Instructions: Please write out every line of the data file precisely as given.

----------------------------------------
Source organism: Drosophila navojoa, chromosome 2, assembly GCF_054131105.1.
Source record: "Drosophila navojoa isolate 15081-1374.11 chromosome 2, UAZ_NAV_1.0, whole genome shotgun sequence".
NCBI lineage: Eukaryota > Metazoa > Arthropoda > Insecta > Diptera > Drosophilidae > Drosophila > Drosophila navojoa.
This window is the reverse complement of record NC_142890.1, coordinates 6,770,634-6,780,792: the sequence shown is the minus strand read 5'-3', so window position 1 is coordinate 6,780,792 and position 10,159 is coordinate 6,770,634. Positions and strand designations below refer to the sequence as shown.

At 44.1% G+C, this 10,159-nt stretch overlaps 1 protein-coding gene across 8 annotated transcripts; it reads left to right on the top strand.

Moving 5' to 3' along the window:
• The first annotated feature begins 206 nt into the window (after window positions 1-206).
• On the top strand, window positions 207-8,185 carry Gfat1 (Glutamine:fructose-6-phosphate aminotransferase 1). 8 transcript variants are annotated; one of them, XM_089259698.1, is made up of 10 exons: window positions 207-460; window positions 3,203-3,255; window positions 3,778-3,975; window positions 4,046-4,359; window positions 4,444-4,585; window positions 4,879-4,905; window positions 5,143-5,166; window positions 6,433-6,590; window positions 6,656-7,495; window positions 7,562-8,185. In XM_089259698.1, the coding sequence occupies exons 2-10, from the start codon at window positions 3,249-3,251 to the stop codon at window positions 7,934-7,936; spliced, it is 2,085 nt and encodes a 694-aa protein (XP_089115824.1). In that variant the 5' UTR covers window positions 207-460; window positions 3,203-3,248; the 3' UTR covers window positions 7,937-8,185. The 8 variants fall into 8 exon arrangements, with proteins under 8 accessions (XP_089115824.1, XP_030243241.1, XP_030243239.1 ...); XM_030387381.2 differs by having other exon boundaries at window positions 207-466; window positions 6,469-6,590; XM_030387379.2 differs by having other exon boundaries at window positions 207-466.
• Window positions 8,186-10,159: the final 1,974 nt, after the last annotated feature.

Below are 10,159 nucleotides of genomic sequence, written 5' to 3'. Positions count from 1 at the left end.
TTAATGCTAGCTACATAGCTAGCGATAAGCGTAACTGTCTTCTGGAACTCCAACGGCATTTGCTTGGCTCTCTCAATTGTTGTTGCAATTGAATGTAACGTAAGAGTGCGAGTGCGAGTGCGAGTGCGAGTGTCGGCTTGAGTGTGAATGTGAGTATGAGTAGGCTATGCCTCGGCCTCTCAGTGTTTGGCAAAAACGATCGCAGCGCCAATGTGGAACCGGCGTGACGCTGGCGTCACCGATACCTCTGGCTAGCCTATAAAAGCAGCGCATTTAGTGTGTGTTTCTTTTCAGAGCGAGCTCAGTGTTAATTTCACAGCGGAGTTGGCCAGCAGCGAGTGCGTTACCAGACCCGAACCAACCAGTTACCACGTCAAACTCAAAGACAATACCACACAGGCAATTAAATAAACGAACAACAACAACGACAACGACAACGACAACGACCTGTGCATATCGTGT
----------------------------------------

Source organism: Drosophila navojoa, chromosome 2, assembly GCF_054131105.1.
Source record: "Drosophila navojoa isolate 15081-1374.11 chromosome 2, UAZ_NAV_1.0, whole genome shotgun sequence".
NCBI lineage: Eukaryota > Metazoa > Arthropoda > Insecta > Diptera > Drosophilidae > Drosophila > Drosophila navojoa.
This window is the reverse complement of record NC_142890.1, coordinates 6,770,634-6,780,792: the sequence shown is the minus strand read 5'-3', so window position 1 is coordinate 6,780,792 and position 10,159 is coordinate 6,770,634. Positions and strand designations below refer to the sequence as shown.

At 44.1% G+C, this 10,159-nt stretch overlaps 1 protein-coding gene across 8 annotated transcripts; it reads left to right on the top strand.

Moving 5' to 3' along the window:
• The first annotated feature begins 206 nt into the window (after window positions 1-206).
• On the top strand, window positions 207-8,185 carry Gfat1 (Glutamine:fructose-6-phosphate aminotransferase 1). 8 transcript variants are annotated; one of them, XM_089259698.1, is made up of 10 exons: window positions 207-460; window positions 3,203-3,255; window positions 3,778-3,975; window positions 4,046-4,359; window positions 4,444-4,585; window positions 4,879-4,905; window positions 5,143-5,166; window positions 6,433-6,590; window positions 6,656-7,495; window positions 7,562-8,185. In XM_089259698.1, the coding sequence occupies exons 2-10, from the start codon at window positions 3,249-3,251 to the stop codon at window positions 7,934-7,936; spliced, it is 2,085 nt and encodes a 694-aa protein (XP_089115824.1). In that variant the 5' UTR covers window positions 207-460; window positions 3,203-3,248; the 3' UTR covers window positions 7,937-8,185. The 8 variants fall into 8 exon arrangements, with proteins under 8 accessions (XP_089115824.1, XP_030243241.1, XP_030243239.1 ...); XM_030387381.2 differs by having other exon boundaries at window positions 207-466; window positions 6,469-6,590; XM_030387379.2 differs by having other exon boundaries at window positions 207-466.
• Window positions 8,186-10,159: the final 1,974 nt, after the last annotated feature.

Below are 10,159 nucleotides of genomic sequence, written 5' to 3'. Positions count from 1 at the left end.
TTAATGCTAGCTACATAGCTAGCGATAAGCGTAACTGTCTTCTGGAACTCCAACGGCATTTGCTTGGCTCTCTCAATTGTTGTTGCAATTGAATGTAACGTAAGAGTGCGAGTGCGAGTGCGAGTGCGAGTGTCGGCTTGAGTGTGAATGTGAGTATGAGTAGGCTATGCCTCGGCCTCTCAGTGTTTGGCAAAAACGATCGCAGCGCCAATGTGGAACCGGCGTGACGCTGGCGTCACCGATACCTCTGGCTAGCCTATAAAAGCAGCGCATTTAGTGTGTGTTTCTTTTCAGAGCGAGCTCAGTGTTAATTTCACAGCGGAGTTGGCCAGCAGCGAGTGCGTTACCAGACCCGAACCAACCAGTTACCACGTCAAACTCAAAGACAATACCACACAGGCAATTAAATAAACGAACAACAACAACGACAACGACAACGACAACGACCTGTGCATATCGTGT